Photographies East: The Camera and Its Histories in East and Southeast Asia

Photographies East: The Camera and Its Histories in East and Southeast Asia

by Rosalind C Morris
     
 

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ISBN-10: 0822342057

ISBN-13: 9780822342052

Pub. Date: 03/23/2009

Publisher: Duke University Press Books

Introducing Photographies East, Rosalind C. Morris notes that although the camera is now a taken-for-granted element of everyday life in most parts of the world, it is difficult to appreciate “the shock and sense of utter improbability that accompanied the new technology” as it was introduced in Asia (and elsewhere). In this collection,

Overview

Introducing Photographies East, Rosalind C. Morris notes that although the camera is now a taken-for-granted element of everyday life in most parts of the world, it is difficult to appreciate “the shock and sense of utter improbability that accompanied the new technology” as it was introduced in Asia (and elsewhere). In this collection, scholars of Asia, most of whom are anthropologists, describe frequent attribution of spectral powers to the camera, first brought to Asia by colonialists, as they examine the transformations precipitated or accelerated by the spread of photography across East and Southeast Asia. In essays resonating across theoretical, historical, and geopolitical lines, they engage with photography in China, Japan, Taiwan, and Thailand, and on the islands of Aru, Aceh, and Java in what is now Indonesia.

The contributors analyze how in specific cultural and historical contexts, the camera has affected experiences of time and subjectivity, practices of ritual and tradition, and understandings of death. They highlight the links between photography and power, looking at how the camera has figured in the operations of colonialism, the development of nationalism, the transformation of monarchy, and the militarization of violence. Moving beyond a consideration of historical function or effect, the contributors also explore the forms of illumination and revelation for which the camera has offered itself as instrument and symbol. And they trace the emergent forms of alienation and spectralization, as well as the new kinds of fetishism, that photography has brought in its wake. Taken together, the essays chart a bravely interdisciplinary path to visual studies, one that places the particular knowledge of a historicized anthropology in a comparative frame and in conversation with aesthetics and art history.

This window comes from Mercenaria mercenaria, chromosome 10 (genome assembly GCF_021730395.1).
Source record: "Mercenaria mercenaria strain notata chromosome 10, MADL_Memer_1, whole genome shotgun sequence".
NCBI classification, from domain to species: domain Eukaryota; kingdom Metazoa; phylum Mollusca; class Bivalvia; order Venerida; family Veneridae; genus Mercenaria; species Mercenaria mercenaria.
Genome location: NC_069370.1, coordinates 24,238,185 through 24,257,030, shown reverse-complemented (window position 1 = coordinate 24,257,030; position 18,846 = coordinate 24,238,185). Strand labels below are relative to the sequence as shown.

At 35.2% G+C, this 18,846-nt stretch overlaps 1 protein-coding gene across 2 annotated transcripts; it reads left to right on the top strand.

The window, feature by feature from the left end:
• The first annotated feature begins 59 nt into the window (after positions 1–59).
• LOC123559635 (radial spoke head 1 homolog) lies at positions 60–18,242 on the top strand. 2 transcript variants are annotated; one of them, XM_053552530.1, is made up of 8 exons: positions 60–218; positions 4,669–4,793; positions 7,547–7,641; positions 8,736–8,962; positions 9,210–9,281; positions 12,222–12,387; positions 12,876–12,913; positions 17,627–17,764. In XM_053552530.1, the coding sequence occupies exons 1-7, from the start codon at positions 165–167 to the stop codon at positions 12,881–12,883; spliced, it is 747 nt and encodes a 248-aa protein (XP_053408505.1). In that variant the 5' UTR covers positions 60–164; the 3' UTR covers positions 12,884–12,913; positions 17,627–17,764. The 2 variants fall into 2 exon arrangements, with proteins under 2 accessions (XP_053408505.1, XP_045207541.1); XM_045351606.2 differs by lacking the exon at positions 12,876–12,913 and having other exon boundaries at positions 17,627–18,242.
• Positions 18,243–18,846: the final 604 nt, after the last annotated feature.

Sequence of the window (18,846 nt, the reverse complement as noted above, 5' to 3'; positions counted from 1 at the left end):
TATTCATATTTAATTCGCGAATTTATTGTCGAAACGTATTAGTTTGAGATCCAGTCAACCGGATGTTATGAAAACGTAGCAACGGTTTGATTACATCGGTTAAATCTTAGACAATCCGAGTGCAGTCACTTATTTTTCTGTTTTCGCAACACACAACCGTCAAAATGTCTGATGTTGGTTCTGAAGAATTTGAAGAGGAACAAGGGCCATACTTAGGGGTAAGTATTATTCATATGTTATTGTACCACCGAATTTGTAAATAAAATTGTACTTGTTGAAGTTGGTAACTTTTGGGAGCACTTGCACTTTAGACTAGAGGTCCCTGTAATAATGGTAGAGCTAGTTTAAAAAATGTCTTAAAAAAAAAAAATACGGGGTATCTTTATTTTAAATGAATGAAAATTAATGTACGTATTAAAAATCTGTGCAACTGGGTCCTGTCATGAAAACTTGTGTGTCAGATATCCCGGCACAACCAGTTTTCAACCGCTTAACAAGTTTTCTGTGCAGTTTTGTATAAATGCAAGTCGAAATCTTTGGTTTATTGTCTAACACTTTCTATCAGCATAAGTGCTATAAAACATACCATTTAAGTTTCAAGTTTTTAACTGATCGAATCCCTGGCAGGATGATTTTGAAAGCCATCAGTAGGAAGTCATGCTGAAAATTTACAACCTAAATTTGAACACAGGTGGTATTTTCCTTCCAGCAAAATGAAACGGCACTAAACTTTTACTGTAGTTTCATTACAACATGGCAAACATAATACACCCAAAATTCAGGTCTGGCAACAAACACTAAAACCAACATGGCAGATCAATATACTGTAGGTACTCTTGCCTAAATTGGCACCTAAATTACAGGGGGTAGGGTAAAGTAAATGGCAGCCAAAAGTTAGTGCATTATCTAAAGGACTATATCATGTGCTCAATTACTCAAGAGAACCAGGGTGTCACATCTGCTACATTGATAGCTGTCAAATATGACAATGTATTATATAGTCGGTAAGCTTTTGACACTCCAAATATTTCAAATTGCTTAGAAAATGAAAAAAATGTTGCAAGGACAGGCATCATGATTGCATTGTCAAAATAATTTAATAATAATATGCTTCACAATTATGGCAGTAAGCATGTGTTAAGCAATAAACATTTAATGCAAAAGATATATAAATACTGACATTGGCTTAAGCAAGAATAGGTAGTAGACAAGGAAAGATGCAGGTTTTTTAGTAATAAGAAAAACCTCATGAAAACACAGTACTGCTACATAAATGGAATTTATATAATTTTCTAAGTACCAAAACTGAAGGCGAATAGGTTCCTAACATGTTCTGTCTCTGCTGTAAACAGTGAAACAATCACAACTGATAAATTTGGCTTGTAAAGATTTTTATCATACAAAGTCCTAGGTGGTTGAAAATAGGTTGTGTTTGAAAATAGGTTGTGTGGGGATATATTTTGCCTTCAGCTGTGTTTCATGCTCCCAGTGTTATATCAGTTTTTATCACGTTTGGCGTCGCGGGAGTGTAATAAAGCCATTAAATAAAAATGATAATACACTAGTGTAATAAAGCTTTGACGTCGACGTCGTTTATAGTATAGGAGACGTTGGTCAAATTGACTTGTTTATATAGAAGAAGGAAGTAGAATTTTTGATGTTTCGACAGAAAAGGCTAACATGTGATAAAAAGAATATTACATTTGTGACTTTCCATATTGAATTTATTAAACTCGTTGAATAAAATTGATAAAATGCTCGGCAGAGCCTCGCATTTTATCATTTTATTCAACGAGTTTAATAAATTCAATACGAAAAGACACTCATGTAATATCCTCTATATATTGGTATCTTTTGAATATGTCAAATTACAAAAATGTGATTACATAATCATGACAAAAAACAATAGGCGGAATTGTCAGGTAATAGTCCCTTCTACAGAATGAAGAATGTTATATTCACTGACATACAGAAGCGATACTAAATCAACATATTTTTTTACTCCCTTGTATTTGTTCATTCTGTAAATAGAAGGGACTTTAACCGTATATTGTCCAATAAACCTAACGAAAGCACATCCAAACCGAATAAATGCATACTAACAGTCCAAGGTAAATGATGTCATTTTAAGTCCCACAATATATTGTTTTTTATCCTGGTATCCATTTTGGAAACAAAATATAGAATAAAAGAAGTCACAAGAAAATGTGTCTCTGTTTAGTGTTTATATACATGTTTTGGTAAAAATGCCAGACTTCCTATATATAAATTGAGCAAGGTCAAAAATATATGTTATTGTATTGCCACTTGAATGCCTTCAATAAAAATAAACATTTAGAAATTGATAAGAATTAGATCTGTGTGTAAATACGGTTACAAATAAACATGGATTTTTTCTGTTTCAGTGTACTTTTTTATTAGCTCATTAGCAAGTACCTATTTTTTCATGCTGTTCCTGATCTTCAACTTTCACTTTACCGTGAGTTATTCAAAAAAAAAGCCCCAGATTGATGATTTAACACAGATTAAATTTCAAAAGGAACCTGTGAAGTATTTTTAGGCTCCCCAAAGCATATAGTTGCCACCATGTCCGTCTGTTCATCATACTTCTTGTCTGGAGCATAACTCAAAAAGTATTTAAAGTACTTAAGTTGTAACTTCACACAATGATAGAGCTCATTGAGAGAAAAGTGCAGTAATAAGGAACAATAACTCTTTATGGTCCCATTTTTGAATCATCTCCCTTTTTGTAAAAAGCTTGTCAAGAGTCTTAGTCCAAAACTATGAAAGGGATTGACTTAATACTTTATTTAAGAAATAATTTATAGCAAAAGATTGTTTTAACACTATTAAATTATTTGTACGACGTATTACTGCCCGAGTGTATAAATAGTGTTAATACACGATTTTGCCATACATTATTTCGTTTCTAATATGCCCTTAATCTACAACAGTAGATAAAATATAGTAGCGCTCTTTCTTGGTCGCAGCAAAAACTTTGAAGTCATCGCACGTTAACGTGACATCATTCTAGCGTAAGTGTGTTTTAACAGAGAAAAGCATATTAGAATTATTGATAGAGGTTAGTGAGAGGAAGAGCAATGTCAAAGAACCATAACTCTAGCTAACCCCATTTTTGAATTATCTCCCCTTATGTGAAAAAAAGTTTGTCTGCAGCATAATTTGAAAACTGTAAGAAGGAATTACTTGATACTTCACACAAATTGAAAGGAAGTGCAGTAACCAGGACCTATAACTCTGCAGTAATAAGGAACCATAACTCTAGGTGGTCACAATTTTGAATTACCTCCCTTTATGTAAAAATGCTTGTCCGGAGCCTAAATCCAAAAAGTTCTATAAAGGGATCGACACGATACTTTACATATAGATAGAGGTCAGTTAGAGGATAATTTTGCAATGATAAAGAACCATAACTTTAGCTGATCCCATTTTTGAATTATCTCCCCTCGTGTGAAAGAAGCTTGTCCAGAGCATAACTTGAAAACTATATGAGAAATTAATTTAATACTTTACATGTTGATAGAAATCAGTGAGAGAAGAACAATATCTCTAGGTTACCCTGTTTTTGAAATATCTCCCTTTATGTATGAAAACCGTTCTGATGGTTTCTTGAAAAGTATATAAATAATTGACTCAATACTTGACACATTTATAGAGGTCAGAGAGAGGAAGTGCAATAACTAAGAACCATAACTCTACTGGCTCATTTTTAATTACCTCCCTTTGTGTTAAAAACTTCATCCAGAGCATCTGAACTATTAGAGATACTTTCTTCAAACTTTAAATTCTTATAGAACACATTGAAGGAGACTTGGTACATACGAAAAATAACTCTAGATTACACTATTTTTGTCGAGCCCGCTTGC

Contributors. James L. Hevia, Marilyn Ivy, Thomas LaMarre, Rosalind C. Morris, Nickola Pazderic, John Pemberton, Carlos Rojas, James T. Siegel, Patricia Spyer

Product Details

ISBN-13:
9780822342052
Publisher:
Duke University Press Books
Publication date:
03/23/2009
Series:
Objects/Histories
Edition description:
New Edition
Pages:
328
Product dimensions:
6.90(w) x 9.90(h) x 0.90(d)

Table of Contents

Introduction. Photographies East: The Camera and Its Histories in East and Southeast Asia / Rosalind C. Morris 1

The Ghost in the Machine / John Pemberton 29

The Curse of the Photograph: Atjeh 1901 / James T. Siegel 57

The Photography Complex: Exposing Boxer-Era China (1900-1901), Making Civilization / James L. Hevia 79

Photography and the Power of Images in the History of Power: Notes from Thailand / Rosalind C. Morris 121

In and Out of the Picture: Photography, Ritual, and Modernity in Aru, Indonesia / Patricia Spyer 161

Mysterious Photographs / Nickola Pazderic 183

Abandoned Cities Seen Anew: Reflections on Spatial Specificity and Temporal Transience / Carlos Rojas 207

Dark Enlightenment: Naitō Masatoshi's Flash / Marilyn Ivy 229

Cine-Photography as Racial Technology: Tanizaki Jun'ichirō's Close-up on the New/Oriental Woman's Face / Thomas LaMarre 259

Bibliography 291

Contributors 305

Index 307

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